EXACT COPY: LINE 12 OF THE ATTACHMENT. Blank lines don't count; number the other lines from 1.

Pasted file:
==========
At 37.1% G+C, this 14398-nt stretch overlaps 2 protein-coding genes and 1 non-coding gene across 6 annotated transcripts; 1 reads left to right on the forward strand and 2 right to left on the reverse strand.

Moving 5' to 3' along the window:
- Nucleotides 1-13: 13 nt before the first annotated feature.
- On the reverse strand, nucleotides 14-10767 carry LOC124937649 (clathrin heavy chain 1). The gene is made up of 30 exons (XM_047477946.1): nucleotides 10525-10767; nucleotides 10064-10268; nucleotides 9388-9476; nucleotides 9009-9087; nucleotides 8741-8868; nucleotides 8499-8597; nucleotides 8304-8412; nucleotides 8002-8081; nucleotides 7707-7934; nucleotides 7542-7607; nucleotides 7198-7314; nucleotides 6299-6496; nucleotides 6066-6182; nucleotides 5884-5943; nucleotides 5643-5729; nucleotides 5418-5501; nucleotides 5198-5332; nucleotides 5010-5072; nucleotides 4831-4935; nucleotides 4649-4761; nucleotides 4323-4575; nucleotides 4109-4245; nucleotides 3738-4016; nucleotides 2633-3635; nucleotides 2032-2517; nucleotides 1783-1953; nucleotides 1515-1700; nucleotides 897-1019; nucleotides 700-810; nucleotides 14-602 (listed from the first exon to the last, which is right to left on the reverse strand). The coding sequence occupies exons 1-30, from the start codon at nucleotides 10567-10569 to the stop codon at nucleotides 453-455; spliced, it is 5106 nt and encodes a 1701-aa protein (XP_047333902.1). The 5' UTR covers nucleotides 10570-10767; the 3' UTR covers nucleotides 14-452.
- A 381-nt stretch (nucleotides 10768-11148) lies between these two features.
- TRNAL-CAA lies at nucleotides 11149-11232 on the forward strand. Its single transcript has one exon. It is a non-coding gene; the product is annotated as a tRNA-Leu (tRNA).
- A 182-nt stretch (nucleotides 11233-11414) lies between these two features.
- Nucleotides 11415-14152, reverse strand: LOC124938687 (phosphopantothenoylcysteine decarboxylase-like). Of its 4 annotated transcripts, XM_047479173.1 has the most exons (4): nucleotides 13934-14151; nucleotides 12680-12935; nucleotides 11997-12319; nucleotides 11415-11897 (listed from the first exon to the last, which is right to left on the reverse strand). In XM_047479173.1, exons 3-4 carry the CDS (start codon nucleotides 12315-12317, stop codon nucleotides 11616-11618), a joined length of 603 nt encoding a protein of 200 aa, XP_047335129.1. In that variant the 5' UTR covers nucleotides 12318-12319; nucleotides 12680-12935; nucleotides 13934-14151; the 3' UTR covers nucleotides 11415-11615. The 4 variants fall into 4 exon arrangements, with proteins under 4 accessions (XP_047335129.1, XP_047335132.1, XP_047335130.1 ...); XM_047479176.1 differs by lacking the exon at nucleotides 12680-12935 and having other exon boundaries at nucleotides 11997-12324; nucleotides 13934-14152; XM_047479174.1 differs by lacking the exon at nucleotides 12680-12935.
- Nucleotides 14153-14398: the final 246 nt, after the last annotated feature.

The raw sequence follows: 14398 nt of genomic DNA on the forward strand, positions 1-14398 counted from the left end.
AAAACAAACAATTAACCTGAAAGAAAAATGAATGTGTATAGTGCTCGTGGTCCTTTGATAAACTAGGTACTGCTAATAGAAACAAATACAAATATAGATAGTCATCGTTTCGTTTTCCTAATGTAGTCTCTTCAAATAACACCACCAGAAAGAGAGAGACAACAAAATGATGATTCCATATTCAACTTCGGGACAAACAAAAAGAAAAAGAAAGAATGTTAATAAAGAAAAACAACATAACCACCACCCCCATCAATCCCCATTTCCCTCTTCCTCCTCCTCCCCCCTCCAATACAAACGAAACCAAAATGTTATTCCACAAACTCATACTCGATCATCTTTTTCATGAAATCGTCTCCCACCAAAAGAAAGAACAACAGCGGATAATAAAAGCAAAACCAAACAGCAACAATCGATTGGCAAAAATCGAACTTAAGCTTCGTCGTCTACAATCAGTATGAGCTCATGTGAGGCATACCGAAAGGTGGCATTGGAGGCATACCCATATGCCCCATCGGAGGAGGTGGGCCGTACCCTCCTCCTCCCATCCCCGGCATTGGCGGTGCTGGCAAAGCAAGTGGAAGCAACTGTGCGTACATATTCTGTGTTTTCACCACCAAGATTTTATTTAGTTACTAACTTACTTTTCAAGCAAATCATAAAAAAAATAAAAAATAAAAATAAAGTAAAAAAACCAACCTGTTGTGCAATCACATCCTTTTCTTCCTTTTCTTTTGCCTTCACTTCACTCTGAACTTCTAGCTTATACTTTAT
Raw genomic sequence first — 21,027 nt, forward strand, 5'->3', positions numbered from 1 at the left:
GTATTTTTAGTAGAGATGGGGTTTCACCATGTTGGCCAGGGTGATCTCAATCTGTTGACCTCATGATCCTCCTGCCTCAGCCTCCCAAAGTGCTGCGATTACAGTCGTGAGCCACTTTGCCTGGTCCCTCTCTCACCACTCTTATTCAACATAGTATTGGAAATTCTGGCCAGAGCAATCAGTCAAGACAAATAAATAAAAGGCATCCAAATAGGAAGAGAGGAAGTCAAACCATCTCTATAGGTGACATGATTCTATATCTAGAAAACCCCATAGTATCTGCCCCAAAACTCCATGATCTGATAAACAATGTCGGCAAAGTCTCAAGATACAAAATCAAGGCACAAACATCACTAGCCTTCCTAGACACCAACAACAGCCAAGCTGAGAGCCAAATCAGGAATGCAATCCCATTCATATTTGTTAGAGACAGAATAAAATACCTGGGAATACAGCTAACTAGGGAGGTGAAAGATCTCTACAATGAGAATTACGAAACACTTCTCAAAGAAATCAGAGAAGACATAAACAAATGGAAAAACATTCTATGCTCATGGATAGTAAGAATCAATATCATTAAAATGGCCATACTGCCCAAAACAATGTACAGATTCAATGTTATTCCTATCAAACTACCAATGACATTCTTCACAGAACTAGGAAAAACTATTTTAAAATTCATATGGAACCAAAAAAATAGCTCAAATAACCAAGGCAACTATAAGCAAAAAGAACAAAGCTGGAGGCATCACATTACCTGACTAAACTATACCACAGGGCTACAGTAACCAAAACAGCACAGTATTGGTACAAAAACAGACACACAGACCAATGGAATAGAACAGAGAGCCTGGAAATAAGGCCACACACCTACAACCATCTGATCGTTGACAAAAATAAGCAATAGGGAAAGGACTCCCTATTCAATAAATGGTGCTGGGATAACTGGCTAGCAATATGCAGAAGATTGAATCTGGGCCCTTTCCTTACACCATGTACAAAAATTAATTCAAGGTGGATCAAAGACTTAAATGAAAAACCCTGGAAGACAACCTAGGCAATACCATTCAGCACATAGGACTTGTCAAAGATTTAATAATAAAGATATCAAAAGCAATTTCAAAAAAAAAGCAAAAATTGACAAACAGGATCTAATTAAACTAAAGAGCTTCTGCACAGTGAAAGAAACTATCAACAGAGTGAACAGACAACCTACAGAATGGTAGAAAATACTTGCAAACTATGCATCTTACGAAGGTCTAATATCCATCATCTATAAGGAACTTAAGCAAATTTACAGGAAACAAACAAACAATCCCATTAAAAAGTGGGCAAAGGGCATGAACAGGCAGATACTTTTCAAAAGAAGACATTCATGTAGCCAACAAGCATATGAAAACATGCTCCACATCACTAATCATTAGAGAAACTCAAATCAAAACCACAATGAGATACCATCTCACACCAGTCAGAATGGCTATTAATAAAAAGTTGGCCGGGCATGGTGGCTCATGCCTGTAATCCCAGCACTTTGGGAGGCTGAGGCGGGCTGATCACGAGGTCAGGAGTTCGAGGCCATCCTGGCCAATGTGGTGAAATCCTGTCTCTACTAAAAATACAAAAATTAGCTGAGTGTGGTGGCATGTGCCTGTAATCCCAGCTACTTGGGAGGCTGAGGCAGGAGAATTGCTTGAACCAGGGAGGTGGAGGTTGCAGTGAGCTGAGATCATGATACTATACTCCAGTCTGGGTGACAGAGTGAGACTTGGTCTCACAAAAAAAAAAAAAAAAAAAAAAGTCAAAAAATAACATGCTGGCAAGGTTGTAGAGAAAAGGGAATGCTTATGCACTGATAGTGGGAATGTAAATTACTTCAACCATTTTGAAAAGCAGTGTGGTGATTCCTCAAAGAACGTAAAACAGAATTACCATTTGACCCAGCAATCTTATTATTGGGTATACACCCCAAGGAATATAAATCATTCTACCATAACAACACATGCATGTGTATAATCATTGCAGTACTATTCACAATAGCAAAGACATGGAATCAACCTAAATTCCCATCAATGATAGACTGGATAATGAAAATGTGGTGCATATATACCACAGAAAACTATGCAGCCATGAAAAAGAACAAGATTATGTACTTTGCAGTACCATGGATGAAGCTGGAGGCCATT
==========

Raw genomic sequence first — 21,027 nt, forward strand, 5'->3', positions numbered from 1 at the left: